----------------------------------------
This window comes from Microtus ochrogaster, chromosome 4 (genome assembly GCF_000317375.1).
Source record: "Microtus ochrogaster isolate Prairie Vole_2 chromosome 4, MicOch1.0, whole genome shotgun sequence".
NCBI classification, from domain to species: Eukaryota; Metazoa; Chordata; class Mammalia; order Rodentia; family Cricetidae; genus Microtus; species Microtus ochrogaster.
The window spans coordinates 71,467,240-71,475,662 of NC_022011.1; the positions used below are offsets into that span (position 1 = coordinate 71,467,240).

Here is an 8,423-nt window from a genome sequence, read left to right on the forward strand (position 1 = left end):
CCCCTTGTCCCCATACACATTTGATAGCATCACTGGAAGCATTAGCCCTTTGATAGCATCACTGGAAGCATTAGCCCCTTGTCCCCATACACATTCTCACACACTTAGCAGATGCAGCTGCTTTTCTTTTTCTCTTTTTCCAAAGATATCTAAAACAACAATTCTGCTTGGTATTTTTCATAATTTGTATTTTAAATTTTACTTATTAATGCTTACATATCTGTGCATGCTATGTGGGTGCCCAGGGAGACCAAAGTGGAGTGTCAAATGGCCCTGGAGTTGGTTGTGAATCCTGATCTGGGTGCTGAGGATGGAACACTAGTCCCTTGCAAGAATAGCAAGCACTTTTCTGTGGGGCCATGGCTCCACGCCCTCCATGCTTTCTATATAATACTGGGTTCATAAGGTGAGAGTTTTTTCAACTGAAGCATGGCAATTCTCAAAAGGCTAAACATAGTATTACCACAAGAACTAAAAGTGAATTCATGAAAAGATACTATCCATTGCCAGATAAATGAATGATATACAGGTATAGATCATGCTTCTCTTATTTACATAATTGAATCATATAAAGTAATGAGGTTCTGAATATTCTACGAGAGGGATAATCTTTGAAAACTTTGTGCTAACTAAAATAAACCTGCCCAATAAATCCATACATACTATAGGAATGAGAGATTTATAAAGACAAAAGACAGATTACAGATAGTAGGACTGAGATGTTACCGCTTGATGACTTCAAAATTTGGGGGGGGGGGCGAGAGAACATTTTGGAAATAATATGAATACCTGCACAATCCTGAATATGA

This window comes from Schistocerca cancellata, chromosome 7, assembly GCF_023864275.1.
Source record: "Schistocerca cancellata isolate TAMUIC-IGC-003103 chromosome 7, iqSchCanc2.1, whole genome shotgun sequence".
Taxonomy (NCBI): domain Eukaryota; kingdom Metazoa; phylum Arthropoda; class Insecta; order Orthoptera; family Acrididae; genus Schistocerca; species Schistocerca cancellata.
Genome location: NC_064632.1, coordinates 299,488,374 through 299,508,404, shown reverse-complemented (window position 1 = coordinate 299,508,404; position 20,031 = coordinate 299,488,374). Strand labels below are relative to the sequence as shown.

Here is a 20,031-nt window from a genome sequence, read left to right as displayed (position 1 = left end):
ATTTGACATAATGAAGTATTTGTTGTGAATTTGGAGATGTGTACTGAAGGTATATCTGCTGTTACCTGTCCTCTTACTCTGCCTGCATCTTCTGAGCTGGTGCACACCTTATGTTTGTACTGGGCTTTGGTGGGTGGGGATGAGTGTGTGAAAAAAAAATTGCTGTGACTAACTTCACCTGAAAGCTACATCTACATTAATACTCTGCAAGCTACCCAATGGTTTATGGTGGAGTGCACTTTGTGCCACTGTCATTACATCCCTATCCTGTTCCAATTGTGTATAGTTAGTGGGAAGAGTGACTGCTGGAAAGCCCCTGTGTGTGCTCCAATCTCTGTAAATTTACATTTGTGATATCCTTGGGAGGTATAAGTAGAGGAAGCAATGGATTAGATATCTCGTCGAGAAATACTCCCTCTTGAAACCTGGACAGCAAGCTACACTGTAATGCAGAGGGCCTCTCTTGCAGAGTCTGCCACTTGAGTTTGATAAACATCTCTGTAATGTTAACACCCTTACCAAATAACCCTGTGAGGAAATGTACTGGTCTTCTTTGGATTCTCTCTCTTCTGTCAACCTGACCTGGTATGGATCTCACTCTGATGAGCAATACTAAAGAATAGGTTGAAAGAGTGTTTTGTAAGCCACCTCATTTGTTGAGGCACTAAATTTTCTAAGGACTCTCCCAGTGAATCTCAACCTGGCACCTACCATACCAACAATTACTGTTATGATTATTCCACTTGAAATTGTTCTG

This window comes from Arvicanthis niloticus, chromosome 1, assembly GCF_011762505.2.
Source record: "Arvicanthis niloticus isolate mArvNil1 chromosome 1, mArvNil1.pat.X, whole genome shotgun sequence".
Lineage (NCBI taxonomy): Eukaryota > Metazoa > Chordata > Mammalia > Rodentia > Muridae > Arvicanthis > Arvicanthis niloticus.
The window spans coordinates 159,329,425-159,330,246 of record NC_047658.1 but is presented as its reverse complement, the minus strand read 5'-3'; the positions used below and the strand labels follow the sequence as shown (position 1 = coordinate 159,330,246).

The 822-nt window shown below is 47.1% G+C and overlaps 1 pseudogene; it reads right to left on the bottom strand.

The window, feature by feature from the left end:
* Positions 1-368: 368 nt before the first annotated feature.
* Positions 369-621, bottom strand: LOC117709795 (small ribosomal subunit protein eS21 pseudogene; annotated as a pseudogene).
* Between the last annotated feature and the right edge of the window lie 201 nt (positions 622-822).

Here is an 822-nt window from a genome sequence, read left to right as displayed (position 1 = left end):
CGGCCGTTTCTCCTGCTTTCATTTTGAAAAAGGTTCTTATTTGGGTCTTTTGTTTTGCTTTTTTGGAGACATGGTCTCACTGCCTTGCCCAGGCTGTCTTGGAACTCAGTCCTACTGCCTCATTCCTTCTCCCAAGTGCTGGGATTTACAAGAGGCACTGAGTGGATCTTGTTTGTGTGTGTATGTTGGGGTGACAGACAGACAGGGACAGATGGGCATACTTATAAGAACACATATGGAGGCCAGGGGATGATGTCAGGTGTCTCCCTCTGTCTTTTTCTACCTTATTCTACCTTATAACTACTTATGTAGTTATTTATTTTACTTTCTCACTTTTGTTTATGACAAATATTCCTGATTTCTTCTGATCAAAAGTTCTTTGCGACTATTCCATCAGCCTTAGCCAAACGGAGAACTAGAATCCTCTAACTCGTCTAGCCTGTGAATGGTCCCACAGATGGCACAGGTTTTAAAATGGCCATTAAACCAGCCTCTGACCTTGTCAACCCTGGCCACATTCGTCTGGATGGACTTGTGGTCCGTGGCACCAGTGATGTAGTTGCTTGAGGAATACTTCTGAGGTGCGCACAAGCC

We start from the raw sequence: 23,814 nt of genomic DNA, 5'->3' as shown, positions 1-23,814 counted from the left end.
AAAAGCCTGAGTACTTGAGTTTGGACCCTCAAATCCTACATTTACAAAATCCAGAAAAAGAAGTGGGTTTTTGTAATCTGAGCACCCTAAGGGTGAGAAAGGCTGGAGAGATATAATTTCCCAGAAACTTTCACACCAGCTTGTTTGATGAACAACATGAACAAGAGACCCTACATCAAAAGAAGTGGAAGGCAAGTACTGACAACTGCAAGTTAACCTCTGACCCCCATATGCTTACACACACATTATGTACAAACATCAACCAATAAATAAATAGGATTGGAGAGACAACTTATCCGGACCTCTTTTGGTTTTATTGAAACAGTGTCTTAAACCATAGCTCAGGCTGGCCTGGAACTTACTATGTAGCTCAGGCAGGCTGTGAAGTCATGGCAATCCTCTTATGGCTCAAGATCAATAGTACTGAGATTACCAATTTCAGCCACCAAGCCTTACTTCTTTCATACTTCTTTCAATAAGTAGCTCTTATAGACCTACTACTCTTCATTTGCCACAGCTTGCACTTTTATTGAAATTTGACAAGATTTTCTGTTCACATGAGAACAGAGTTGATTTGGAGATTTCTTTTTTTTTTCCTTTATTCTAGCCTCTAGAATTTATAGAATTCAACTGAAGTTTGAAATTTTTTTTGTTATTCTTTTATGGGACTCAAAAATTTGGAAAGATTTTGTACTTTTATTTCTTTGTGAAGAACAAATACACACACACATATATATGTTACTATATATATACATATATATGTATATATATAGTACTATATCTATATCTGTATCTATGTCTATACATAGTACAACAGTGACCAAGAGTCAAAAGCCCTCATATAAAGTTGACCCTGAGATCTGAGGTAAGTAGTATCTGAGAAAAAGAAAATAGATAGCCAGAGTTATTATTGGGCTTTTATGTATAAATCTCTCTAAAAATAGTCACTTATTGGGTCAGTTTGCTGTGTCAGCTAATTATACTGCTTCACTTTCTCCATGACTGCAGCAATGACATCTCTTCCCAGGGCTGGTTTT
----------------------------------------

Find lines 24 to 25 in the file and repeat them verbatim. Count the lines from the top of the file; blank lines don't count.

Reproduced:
We start from the raw sequence: 23,814 nt of genomic DNA, 5'->3' as shown, positions 1-23,814 counted from the left end.
AAAAGCCTGAGTACTTGAGTTTGGACCCTCAAATCCTACATTTACAAAATCCAGAAAAAGAAGTGGGTTTTTGTAATCTGAGCACCCTAAGGGTGAGAAAGGCTGGAGAGATATAATTTCCCAGAAACTTTCACACCAGCTTGTTTGATGAACAACATGAACAAGAGACCCTACATCAAAAGAAGTGGAAGGCAAGTACTGACAACTGCAAGTTAACCTCTGACCCCCATATGCTTACACACACATTATGTACAAACATCAACCAATAAATAAATAGGATTGGAGAGACAACTTATCCGGACCTCTTTTGGTTTTATTGAAACAGTGTCTTAAACCATAGCTCAGGCTGGCCTGGAACTTACTATGTAGCTCAGGCAGGCTGTGAAGTCATGGCAATCCTCTTATGGCTCAAGATCAATAGTACTGAGATTACCAATTTCAGCCACCAAGCCTTACTTCTTTCATACTTCTTTCAATAAGTAGCTCTTATAGACCTACTACTCTTCATTTGCCACAGCTTGCACTTTTATTGAAATTTGACAAGATTTTCTGTTCACATGAGAACAGAGTTGATTTGGAGATTTCTTTTTTTTTTCCTTTATTCTAGCCTCTAGAATTTATAGAATTCAACTGAAGTTTGAAATTTTTTTTGTTATTCTTTTATGGGACTCAAAAATTTGGAAAGATTTTGTACTTTTATTTCTTTGTGAAGAACAAATACACACACACATATATATGTTACTATATATATACATATATATGTATATATATAGTACTATATCTATATCTGTATCTATGTCTATACATAGTACAACAGTGACCAAGAGTCAAAAGCCCTCATATAAAGTTGACCCTGAGATCTGAGGTAAGTAGTATCTGAGAAAAAGAAAATAGATAGCCAGAGTTATTATTGGGCTTTTATGTATAAATCTCTCTAAAAATAGTCACTTATTGGGTCAGTTTGCTGTGTCAGCTAATTATACTGCTTCACTTTCTCCATGACTGCAGCAATGACATCTCTTCCCAGGGCTGGTTTT